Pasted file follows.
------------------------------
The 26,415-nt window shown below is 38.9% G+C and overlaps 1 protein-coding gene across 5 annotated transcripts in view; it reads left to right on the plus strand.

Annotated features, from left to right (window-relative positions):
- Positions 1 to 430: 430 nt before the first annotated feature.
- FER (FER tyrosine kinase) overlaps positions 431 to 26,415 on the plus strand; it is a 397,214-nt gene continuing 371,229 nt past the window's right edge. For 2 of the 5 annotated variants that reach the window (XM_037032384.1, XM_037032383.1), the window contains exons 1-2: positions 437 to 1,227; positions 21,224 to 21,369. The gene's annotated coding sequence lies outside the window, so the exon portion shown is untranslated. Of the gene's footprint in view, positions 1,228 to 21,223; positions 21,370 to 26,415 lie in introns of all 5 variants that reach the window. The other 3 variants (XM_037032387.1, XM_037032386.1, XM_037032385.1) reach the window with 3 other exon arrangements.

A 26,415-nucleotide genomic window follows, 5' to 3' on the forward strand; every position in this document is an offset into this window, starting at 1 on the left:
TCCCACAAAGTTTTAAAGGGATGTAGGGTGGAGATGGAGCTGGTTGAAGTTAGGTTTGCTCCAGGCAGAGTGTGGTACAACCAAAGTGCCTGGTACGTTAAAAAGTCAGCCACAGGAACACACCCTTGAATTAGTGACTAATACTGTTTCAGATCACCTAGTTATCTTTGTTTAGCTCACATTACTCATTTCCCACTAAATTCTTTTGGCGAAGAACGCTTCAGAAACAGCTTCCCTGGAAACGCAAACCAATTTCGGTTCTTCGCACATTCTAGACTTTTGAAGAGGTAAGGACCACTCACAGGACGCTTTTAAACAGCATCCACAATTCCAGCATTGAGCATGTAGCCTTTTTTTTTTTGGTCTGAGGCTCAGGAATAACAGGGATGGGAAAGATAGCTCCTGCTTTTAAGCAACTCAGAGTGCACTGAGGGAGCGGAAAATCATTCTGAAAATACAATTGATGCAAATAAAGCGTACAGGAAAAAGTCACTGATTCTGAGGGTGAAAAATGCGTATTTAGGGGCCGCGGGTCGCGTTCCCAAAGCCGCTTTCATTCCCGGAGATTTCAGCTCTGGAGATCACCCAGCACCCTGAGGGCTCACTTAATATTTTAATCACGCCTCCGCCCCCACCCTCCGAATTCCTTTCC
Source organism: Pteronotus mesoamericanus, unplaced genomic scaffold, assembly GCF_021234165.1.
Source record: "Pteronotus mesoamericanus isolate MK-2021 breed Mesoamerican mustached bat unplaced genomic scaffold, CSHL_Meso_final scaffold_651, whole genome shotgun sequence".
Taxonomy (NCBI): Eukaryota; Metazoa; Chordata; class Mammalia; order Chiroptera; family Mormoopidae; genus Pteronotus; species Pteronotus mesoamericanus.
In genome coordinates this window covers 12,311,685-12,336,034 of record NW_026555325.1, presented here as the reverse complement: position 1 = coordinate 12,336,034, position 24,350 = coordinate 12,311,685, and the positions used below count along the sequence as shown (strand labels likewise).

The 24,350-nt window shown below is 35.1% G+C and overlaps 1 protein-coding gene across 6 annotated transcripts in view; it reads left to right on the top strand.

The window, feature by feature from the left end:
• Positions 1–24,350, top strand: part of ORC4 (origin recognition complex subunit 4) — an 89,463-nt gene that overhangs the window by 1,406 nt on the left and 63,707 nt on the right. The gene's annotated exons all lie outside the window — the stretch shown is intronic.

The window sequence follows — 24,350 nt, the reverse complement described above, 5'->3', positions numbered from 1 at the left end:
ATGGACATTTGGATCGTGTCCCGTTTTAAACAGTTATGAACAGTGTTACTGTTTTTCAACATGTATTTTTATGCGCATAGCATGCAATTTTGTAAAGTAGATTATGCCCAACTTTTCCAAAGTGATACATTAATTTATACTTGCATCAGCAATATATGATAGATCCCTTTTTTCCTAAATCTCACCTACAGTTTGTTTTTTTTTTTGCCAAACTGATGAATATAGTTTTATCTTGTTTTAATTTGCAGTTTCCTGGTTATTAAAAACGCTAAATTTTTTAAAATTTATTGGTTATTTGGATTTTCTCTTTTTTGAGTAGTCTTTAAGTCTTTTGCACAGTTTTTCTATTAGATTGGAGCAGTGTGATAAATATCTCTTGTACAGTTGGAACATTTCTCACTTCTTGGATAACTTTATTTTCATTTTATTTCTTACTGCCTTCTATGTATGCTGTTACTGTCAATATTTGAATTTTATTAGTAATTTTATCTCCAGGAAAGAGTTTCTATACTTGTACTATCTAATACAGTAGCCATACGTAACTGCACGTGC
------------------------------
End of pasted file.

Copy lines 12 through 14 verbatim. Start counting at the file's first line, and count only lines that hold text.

The window, feature by feature from the left end:
• Positions 1–24,350, top strand: part of ORC4 (origin recognition complex subunit 4) — an 89,463-nt gene that overhangs the window by 1,406 nt on the left and 63,707 nt on the right. The gene's annotated exons all lie outside the window — the stretch shown is intronic.

The window sequence follows — 24,350 nt, the reverse complement described above, 5'->3', positions numbered from 1 at the left end: